Going down the past lane

Going down the past lane
C Venkatadri grew up in the company of bikes and their spares. He was barely three years old when he had his first ride on the bike, his father being a passionate biker and motorist. It was in his father’s garage that he started experimenting with these machines as a child. “I would watch my father effortlessly work on his fleet of vintage cars and bikes. I learnt the mechanics of restoring and repairing cars and bikes from him,” explains Venkatadri, who now owns a line of 42 vintage and classic bikes.

He began seriously collecting vintage and classic bikes only from 2005. “As I grew up, I wanted to ride all kinds of bikes to satiate my curiosity and wasted no time in hitting the racing tracks. I have had my share of victories there as well,” he says.

The first vintage bike that he rode was his father’s Lambretta scooter. He recollects that the very first bike that he bought was a 1932 model of DKW 3PS RT100, which had only half the parts. “The bike was in shambles when I first spotted it and had only half the parts. It weighed about 50 kg and was one of the very few bikes that had a hand gear. It was extensively used by the Army during World War I and II,” narrates Venkatadri. His next purchase was an RD 350 model. He then went on to buy himself a 350 CC Matchless Military 1948 model, which happens to be one of the oldest marques of British motorcycles and later added a Rajdoot Bobby 1976 model GTS 175 cc, to his already grand line-up. ‘It’s pretty exhaustive to list all of the 42 bikes. Of them, ten are vintage and rest fall under the classic bike category,” he adds.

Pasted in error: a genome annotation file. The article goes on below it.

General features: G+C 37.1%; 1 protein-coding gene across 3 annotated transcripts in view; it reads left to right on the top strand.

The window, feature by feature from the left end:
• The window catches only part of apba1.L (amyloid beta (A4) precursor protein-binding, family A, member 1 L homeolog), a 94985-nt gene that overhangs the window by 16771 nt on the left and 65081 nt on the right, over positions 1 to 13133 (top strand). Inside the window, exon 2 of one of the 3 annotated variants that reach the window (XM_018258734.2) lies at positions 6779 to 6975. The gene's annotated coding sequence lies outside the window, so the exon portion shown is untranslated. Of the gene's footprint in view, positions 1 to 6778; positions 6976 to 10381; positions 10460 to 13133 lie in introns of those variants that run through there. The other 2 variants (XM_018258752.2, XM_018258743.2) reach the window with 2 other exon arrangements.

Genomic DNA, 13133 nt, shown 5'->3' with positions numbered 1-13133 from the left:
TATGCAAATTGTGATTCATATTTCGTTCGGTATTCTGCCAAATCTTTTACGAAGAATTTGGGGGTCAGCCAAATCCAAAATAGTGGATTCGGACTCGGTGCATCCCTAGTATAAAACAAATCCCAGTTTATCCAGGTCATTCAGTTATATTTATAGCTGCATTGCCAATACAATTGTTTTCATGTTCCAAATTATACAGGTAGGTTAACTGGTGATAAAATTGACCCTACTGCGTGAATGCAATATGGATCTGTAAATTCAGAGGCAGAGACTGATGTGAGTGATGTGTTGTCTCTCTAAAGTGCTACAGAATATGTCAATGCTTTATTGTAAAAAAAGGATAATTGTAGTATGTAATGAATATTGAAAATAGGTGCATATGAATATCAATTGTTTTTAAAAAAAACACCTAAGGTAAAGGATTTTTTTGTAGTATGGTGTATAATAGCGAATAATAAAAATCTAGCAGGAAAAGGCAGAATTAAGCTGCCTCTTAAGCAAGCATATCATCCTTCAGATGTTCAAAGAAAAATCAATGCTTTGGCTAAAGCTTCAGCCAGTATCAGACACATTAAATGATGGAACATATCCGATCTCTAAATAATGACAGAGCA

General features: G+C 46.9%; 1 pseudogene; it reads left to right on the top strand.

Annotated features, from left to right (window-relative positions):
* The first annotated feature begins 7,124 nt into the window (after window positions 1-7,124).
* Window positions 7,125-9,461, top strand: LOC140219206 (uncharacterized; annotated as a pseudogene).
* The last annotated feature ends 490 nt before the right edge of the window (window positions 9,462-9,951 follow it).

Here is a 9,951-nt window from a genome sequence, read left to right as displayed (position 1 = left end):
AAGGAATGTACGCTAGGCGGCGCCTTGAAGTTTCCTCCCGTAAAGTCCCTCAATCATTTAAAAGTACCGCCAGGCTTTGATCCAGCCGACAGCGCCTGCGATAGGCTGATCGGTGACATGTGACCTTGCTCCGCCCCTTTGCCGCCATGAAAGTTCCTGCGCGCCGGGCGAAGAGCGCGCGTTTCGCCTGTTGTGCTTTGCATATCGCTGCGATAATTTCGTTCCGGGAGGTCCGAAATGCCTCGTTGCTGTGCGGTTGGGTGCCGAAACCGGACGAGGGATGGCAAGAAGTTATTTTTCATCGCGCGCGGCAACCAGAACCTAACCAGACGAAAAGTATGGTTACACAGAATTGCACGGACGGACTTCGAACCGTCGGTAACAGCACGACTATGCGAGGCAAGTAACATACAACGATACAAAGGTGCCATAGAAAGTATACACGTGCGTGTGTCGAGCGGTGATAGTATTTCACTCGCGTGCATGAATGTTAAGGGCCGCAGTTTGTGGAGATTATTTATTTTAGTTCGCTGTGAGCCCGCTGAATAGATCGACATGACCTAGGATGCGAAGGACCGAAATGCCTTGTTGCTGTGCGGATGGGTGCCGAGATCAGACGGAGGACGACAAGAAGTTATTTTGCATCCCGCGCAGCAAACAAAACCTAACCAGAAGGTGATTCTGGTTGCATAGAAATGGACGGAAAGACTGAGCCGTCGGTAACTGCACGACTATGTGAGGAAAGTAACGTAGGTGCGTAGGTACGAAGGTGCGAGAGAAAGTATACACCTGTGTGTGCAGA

The avid collector recalls with a sense of nostalgia his association with a 1978 model of a Vijay superbike. “The bike was in a bad condition when I first bought it but when I took it to the original owner, after its restoration, the man’s eyes welled with tears and I still remember how he rode the bike and was happy that it had come into the right hands,” he says. 

Vintage and classic bikes would never escape Venkatadri’s attention. “I managed to collect the best of the vintage and classic bikes from my friends and the contacts that I developed while scouting around for particular models,” he adds.

Venkatadri has two daughters who share his interest for the bikes. “My younger daughter is 13 years old and has ridden some of the bikes. The older one is 19 years old now and rides the regular scooter but hasn’t tried riding the heavier bikes,” he adds. He has no qualms admitting that he shares a strong emotional bond with all his bikes. “I work on the bikes during the weekend because my regular job leaves me no time to do anything else. We have someone who comes and helps us restore and maintain the vintage bikes but I work on the classic bike and restore it as and when required,” he says.

What does he plan to do with all these bikes? “Right now, it is the passion which is inspiring me to add on to my collection. But it would be a hard decision if I have to part with my bikes,” he adds.

(Venkatadri can be contacted on 9448070588.)

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